In such novels as "Blaze of Noon" and "The High and the Mighty," Ernest K. Gann struck some memorable chords in the orchestration of flight. Now, for the first time, he steps from behind the shield of fiction to stand autobiographically exposed in "Fate Is the Hunter."…. It is a tribute to Mr. Gann that in his review of his own stirring years in the skies, the reader is often quick to forget that this is not fiction. Mr. Gann's subtle technique of drawing the reader into his scenes establishes a rapport between pilots and nonfliers that is rare, indeed.
Mr. Gann has chosen in "Fate Is the Hunter" to emphasize the many phases of his own flying life and those of fellow pilots…. These reminiscences stand excitingly as individual chapter-stories, but the author has woven them superbly into a lifetime of flight. The reader thus is transported through many spectrums of the airman's world, from that of the neophyte flier, the apprentice and finally to that of the skilled men who have flown across millions of miles of the earth's surface.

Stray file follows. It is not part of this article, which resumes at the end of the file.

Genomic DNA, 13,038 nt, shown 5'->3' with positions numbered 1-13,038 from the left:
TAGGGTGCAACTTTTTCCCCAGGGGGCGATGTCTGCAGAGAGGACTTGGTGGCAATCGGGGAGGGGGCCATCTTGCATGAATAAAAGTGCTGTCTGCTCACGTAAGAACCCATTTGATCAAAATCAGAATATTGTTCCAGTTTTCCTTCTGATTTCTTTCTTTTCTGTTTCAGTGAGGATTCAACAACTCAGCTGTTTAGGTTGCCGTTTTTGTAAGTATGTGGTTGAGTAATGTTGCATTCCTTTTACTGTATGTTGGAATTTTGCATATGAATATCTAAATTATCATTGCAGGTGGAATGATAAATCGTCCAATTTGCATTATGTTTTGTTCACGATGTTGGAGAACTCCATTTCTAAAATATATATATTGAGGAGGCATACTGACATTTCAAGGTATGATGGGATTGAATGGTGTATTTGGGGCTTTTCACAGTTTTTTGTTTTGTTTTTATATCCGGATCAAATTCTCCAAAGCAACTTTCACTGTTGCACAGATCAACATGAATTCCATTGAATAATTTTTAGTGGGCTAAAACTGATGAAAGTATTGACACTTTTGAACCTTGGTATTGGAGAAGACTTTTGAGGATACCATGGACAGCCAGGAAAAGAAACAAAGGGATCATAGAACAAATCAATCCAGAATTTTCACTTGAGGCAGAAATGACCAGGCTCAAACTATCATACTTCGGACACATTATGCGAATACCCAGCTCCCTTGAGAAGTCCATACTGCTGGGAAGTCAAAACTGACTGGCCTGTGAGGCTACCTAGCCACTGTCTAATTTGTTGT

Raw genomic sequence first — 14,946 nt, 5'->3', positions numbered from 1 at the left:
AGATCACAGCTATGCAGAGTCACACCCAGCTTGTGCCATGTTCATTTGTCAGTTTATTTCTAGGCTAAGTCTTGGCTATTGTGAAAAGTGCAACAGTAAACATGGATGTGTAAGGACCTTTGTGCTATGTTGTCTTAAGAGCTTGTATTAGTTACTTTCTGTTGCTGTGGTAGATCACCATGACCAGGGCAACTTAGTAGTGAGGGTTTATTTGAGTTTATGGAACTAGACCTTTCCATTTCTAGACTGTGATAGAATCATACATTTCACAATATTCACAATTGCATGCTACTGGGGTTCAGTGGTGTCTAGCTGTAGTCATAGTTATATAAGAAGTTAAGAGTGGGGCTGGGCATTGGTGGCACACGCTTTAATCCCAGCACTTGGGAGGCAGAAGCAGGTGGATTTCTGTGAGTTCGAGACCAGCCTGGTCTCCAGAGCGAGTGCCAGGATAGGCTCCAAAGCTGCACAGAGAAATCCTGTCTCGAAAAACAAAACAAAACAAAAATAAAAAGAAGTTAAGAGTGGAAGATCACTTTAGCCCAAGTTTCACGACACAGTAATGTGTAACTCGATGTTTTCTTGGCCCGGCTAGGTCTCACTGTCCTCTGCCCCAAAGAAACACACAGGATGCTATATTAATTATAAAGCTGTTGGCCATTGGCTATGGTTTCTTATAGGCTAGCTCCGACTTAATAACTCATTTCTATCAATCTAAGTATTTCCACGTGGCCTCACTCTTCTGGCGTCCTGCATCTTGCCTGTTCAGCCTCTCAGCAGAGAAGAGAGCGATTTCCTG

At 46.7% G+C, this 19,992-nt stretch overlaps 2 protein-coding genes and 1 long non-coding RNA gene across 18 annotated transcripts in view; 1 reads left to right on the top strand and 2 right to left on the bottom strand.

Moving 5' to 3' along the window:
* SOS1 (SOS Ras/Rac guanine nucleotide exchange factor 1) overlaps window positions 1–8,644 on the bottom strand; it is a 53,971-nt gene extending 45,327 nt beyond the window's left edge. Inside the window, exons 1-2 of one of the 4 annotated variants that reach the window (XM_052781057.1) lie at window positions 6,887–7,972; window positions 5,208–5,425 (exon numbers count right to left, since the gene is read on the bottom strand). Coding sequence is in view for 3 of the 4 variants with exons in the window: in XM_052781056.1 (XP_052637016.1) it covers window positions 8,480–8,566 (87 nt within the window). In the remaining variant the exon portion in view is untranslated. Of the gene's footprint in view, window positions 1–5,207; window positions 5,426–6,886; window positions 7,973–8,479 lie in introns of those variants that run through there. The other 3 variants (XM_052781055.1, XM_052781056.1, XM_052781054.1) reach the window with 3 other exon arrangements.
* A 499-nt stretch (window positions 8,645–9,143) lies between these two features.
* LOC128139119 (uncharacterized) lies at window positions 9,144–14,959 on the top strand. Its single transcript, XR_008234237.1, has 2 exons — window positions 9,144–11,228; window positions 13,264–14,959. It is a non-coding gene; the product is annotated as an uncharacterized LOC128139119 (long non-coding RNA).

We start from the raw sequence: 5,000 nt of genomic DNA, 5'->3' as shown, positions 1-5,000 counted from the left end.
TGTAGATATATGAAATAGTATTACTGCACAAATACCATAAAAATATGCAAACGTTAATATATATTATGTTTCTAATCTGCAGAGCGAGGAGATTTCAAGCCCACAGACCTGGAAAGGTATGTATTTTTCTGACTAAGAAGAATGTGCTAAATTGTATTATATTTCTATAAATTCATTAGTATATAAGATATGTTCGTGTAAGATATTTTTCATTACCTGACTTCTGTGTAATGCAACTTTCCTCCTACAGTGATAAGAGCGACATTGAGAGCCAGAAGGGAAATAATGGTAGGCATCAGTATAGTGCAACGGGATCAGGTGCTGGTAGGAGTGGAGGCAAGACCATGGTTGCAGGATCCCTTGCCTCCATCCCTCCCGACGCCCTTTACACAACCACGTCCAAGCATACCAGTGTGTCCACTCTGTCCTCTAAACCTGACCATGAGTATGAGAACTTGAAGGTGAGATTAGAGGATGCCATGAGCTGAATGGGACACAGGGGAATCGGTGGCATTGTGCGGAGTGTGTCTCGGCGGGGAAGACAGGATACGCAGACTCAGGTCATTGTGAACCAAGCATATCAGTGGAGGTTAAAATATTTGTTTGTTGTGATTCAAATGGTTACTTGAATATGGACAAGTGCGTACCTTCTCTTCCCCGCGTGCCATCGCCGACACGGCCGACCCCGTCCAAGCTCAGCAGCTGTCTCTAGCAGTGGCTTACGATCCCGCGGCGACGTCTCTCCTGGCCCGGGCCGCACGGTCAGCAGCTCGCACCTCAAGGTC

The constant, underlying theme that Mr. Gann pursues relentlessly may bring some queasy moments to the reader who is also an airline passenger. This theme is that fate is almost wholly the judge that determines the lifespan of men who make flying their career. (p. 10)
Few writers have ever drawn their readers so intimately into the shielded sanctum of the cockpit, and it is here that Mr. Gann is truly the artist. He does not press his reader, does not force him along; he does not hurry the issues of wonder that flight alone can provide. The author's pace is almost leisurely. He writes of men, of their actions, of their feelings; and the reader is suddenly startled to find that he is sharing the secrets as well as the great beauties of flight. (p. 12)
Martin Caidin, "Lady Luck Is Co-Pilot," in The New York Times Book Review (© 1961 by The New York Times Company; reprinted by permission), February 12, 1961, pp. 10, 12.